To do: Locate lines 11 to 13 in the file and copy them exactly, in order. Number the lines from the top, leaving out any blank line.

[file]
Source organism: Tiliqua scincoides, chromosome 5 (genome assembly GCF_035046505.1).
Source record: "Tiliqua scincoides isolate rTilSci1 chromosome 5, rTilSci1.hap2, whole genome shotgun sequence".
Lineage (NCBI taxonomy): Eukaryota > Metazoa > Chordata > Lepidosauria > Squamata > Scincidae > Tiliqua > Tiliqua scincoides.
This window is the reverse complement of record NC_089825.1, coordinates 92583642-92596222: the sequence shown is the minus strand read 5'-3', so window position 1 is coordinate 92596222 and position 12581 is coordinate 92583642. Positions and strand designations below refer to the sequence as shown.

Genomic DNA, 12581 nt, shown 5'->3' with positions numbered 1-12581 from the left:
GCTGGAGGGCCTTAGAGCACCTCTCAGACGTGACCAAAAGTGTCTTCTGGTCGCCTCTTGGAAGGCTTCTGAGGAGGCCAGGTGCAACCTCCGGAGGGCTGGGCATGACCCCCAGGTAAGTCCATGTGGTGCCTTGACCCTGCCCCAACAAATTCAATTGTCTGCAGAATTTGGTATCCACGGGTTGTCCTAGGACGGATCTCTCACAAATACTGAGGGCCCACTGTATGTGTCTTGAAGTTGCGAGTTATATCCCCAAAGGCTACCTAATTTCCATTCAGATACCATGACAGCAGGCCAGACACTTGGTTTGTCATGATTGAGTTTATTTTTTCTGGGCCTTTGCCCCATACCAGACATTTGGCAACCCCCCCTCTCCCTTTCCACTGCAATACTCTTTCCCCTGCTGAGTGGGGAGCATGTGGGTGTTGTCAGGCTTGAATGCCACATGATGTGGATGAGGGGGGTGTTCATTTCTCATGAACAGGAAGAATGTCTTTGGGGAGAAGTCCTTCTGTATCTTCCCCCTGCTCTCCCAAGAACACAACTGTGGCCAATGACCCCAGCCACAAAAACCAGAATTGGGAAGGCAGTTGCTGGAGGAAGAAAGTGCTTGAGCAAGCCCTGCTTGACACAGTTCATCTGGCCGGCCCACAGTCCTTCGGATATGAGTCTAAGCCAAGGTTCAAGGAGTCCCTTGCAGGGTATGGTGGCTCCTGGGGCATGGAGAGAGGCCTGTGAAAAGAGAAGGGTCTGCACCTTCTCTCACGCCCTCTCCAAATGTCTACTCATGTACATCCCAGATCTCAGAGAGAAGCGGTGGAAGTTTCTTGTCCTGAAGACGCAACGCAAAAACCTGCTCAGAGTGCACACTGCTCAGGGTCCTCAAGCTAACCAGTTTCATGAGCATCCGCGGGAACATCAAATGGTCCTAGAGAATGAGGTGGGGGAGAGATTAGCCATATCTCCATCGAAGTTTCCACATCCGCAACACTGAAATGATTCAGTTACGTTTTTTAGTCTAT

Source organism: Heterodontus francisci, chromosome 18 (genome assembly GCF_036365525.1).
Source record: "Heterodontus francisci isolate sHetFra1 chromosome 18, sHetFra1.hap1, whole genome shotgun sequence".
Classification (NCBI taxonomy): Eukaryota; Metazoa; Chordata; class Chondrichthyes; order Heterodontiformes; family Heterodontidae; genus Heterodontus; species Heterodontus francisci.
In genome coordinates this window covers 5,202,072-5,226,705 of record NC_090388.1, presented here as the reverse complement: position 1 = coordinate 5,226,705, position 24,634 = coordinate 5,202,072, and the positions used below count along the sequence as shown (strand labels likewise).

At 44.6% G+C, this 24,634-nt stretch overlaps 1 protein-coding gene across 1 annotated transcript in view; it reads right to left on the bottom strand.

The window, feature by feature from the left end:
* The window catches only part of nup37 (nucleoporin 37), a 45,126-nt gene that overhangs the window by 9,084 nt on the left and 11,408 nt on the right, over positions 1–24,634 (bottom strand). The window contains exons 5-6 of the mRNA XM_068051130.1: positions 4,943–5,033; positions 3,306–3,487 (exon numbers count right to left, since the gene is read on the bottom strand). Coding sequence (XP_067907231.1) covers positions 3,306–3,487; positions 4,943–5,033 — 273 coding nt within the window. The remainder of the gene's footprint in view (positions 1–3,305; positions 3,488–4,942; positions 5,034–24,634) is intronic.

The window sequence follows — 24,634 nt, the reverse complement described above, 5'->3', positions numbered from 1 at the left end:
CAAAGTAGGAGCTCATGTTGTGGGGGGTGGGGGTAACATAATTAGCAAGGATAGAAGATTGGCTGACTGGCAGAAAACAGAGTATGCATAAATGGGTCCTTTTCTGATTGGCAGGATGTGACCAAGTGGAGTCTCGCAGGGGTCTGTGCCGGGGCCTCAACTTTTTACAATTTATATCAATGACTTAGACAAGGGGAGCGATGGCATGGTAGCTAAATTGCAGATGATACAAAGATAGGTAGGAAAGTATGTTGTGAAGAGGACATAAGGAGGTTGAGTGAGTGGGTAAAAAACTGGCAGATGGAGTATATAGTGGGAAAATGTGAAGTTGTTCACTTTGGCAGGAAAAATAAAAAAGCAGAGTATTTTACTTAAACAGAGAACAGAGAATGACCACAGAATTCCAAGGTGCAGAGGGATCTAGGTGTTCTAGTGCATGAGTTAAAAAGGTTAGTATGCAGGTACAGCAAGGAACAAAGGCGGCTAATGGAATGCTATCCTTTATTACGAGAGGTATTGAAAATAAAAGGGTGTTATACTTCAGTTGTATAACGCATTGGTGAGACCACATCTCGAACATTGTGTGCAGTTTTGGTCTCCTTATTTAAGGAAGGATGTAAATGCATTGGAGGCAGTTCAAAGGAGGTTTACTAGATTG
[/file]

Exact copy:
At 44.6% G+C, this 24,634-nt stretch overlaps 1 protein-coding gene across 1 annotated transcript in view; it reads right to left on the bottom strand.

The window, feature by feature from the left end:
* The window catches only part of nup37 (nucleoporin 37), a 45,126-nt gene that overhangs the window by 9,084 nt on the left and 11,408 nt on the right, over positions 1–24,634 (bottom strand). The window contains exons 5-6 of the mRNA XM_068051130.1: positions 4,943–5,033; positions 3,306–3,487 (exon numbers count right to left, since the gene is read on the bottom strand). Coding sequence (XP_067907231.1) covers positions 3,306–3,487; positions 4,943–5,033 — 273 coding nt within the window. The remainder of the gene's footprint in view (positions 1–3,305; positions 3,488–4,942; positions 5,034–24,634) is intronic.